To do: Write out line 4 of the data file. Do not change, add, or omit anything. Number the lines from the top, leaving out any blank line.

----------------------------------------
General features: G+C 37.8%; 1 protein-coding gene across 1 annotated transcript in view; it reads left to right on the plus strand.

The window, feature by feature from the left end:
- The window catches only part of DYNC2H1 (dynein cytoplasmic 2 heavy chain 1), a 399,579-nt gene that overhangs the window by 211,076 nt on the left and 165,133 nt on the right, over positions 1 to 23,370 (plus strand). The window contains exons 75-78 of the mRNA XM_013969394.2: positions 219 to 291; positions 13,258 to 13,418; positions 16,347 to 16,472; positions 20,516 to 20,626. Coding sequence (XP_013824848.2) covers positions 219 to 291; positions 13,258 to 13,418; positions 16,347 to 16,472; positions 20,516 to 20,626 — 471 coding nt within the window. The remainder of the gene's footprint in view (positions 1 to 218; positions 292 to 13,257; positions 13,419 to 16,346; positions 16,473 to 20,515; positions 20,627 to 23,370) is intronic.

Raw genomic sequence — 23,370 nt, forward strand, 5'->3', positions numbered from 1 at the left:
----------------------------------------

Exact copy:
Raw genomic sequence — 23,370 nt, forward strand, 5'->3', positions numbered from 1 at the left: